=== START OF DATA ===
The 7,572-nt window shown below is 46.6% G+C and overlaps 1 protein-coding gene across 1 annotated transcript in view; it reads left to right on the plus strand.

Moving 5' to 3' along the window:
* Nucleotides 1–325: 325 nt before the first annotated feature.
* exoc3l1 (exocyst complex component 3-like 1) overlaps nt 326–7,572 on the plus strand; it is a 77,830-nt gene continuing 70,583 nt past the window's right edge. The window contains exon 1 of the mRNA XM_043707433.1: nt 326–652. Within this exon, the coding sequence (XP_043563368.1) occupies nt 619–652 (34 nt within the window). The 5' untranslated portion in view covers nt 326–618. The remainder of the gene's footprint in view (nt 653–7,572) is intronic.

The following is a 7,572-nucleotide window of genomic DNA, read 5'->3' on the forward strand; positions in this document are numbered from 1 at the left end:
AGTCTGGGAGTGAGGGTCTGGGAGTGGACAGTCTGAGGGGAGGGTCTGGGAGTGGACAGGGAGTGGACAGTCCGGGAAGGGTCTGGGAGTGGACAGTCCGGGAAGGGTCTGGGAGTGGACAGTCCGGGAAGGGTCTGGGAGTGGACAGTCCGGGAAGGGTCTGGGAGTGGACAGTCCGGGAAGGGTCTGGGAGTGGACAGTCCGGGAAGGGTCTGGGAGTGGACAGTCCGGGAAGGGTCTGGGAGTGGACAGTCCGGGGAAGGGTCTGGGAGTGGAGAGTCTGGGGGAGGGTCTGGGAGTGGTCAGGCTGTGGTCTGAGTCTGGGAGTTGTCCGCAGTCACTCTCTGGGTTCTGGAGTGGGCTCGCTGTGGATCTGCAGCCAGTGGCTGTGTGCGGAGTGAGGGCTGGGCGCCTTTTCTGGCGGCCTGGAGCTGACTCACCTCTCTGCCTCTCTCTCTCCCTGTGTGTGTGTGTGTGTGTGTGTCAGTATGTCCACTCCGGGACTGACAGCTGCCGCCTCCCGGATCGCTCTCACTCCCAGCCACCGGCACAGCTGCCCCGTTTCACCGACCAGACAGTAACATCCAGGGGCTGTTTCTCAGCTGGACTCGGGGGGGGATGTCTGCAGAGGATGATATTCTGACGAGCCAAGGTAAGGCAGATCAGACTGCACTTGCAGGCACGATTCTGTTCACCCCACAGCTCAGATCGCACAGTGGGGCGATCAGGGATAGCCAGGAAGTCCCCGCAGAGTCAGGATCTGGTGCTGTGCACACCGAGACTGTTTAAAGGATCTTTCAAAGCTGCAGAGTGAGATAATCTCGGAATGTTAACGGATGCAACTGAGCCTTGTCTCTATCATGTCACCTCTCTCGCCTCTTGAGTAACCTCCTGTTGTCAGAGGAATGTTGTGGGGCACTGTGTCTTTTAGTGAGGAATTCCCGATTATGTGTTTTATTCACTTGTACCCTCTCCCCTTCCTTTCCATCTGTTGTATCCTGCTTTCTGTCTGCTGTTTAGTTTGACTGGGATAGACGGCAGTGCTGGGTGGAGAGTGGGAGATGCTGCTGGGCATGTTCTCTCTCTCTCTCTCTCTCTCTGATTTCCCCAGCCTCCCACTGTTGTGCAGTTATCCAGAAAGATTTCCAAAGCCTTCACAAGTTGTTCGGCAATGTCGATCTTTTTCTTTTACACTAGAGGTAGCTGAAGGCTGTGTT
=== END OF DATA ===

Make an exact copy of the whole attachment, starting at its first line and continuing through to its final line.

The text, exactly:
The 7,572-nt window shown below is 46.6% G+C and overlaps 1 protein-coding gene across 1 annotated transcript in view; it reads left to right on the plus strand.

Moving 5' to 3' along the window:
* Nucleotides 1–325: 325 nt before the first annotated feature.
* exoc3l1 (exocyst complex component 3-like 1) overlaps nt 326–7,572 on the plus strand; it is a 77,830-nt gene continuing 70,583 nt past the window's right edge. The window contains exon 1 of the mRNA XM_043707433.1: nt 326–652. Within this exon, the coding sequence (XP_043563368.1) occupies nt 619–652 (34 nt within the window). The 5' untranslated portion in view covers nt 326–618. The remainder of the gene's footprint in view (nt 653–7,572) is intronic.

The following is a 7,572-nucleotide window of genomic DNA, read 5'->3' on the forward strand; positions in this document are numbered from 1 at the left end:
AGTCTGGGAGTGAGGGTCTGGGAGTGGACAGTCTGAGGGGAGGGTCTGGGAGTGGACAGGGAGTGGACAGTCCGGGAAGGGTCTGGGAGTGGACAGTCCGGGAAGGGTCTGGGAGTGGACAGTCCGGGAAGGGTCTGGGAGTGGACAGTCCGGGAAGGGTCTGGGAGTGGACAGTCCGGGAAGGGTCTGGGAGTGGACAGTCCGGGAAGGGTCTGGGAGTGGACAGTCCGGGAAGGGTCTGGGAGTGGACAGTCCGGGGAAGGGTCTGGGAGTGGAGAGTCTGGGGGAGGGTCTGGGAGTGGTCAGGCTGTGGTCTGAGTCTGGGAGTTGTCCGCAGTCACTCTCTGGGTTCTGGAGTGGGCTCGCTGTGGATCTGCAGCCAGTGGCTGTGTGCGGAGTGAGGGCTGGGCGCCTTTTCTGGCGGCCTGGAGCTGACTCACCTCTCTGCCTCTCTCTCTCCCTGTGTGTGTGTGTGTGTGTGTGTCAGTATGTCCACTCCGGGACTGACAGCTGCCGCCTCCCGGATCGCTCTCACTCCCAGCCACCGGCACAGCTGCCCCGTTTCACCGACCAGACAGTAACATCCAGGGGCTGTTTCTCAGCTGGACTCGGGGGGGGATGTCTGCAGAGGATGATATTCTGACGAGCCAAGGTAAGGCAGATCAGACTGCACTTGCAGGCACGATTCTGTTCACCCCACAGCTCAGATCGCACAGTGGGGCGATCAGGGATAGCCAGGAAGTCCCCGCAGAGTCAGGATCTGGTGCTGTGCACACCGAGACTGTTTAAAGGATCTTTCAAAGCTGCAGAGTGAGATAATCTCGGAATGTTAACGGATGCAACTGAGCCTTGTCTCTATCATGTCACCTCTCTCGCCTCTTGAGTAACCTCCTGTTGTCAGAGGAATGTTGTGGGGCACTGTGTCTTTTAGTGAGGAATTCCCGATTATGTGTTTTATTCACTTGTACCCTCTCCCCTTCCTTTCCATCTGTTGTATCCTGCTTTCTGTCTGCTGTTTAGTTTGACTGGGATAGACGGCAGTGCTGGGTGGAGAGTGGGAGATGCTGCTGGGCATGTTCTCTCTCTCTCTCTCTCTCTCTGATTTCCCCAGCCTCCCACTGTTGTGCAGTTATCCAGAAAGATTTCCAAAGCCTTCACAAGTTGTTCGGCAATGTCGATCTTTTTCTTTTACACTAGAGGTAGCTGAAGGCTGTGTT